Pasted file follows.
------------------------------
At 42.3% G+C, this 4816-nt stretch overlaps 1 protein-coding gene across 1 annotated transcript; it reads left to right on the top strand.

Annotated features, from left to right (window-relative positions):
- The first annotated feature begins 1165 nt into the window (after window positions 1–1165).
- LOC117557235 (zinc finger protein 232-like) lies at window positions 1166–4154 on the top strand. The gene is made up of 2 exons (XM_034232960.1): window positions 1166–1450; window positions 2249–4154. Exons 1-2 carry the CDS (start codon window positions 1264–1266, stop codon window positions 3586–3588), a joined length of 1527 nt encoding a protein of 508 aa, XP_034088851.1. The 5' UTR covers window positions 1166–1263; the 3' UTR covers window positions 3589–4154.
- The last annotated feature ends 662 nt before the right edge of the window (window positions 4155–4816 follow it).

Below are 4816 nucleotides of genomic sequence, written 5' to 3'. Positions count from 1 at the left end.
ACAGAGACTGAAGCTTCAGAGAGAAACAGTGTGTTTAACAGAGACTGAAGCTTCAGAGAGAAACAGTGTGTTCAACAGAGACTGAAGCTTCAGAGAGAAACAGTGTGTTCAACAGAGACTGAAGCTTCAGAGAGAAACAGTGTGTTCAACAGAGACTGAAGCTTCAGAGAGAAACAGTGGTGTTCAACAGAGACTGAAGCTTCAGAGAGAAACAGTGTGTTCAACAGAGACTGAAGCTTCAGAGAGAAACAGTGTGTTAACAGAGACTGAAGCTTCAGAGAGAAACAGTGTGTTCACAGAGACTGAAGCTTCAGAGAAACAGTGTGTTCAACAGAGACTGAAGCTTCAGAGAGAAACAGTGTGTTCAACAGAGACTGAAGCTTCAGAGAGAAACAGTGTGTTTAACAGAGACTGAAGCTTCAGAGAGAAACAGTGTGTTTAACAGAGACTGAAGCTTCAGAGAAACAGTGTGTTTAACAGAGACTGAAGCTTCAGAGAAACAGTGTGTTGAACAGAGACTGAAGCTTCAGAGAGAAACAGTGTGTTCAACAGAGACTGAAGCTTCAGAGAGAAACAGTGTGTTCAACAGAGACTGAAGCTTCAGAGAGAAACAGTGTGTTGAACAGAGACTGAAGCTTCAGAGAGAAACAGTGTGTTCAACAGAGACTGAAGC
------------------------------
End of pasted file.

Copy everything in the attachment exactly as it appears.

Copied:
At 42.3% G+C, this 4816-nt stretch overlaps 1 protein-coding gene across 1 annotated transcript; it reads left to right on the top strand.

Annotated features, from left to right (window-relative positions):
- The first annotated feature begins 1165 nt into the window (after window positions 1–1165).
- LOC117557235 (zinc finger protein 232-like) lies at window positions 1166–4154 on the top strand. The gene is made up of 2 exons (XM_034232960.1): window positions 1166–1450; window positions 2249–4154. Exons 1-2 carry the CDS (start codon window positions 1264–1266, stop codon window positions 3586–3588), a joined length of 1527 nt encoding a protein of 508 aa, XP_034088851.1. The 5' UTR covers window positions 1166–1263; the 3' UTR covers window positions 3589–4154.
- The last annotated feature ends 662 nt before the right edge of the window (window positions 4155–4816 follow it).

Below are 4816 nucleotides of genomic sequence, written 5' to 3'. Positions count from 1 at the left end.
ACAGAGACTGAAGCTTCAGAGAGAAACAGTGTGTTTAACAGAGACTGAAGCTTCAGAGAGAAACAGTGTGTTCAACAGAGACTGAAGCTTCAGAGAGAAACAGTGTGTTCAACAGAGACTGAAGCTTCAGAGAGAAACAGTGTGTTCAACAGAGACTGAAGCTTCAGAGAGAAACAGTGGTGTTCAACAGAGACTGAAGCTTCAGAGAGAAACAGTGTGTTCAACAGAGACTGAAGCTTCAGAGAGAAACAGTGTGTTAACAGAGACTGAAGCTTCAGAGAGAAACAGTGTGTTCACAGAGACTGAAGCTTCAGAGAAACAGTGTGTTCAACAGAGACTGAAGCTTCAGAGAGAAACAGTGTGTTCAACAGAGACTGAAGCTTCAGAGAGAAACAGTGTGTTTAACAGAGACTGAAGCTTCAGAGAGAAACAGTGTGTTTAACAGAGACTGAAGCTTCAGAGAAACAGTGTGTTTAACAGAGACTGAAGCTTCAGAGAAACAGTGTGTTGAACAGAGACTGAAGCTTCAGAGAGAAACAGTGTGTTCAACAGAGACTGAAGCTTCAGAGAGAAACAGTGTGTTCAACAGAGACTGAAGCTTCAGAGAGAAACAGTGTGTTGAACAGAGACTGAAGCTTCAGAGAGAAACAGTGTGTTCAACAGAGACTGAAGC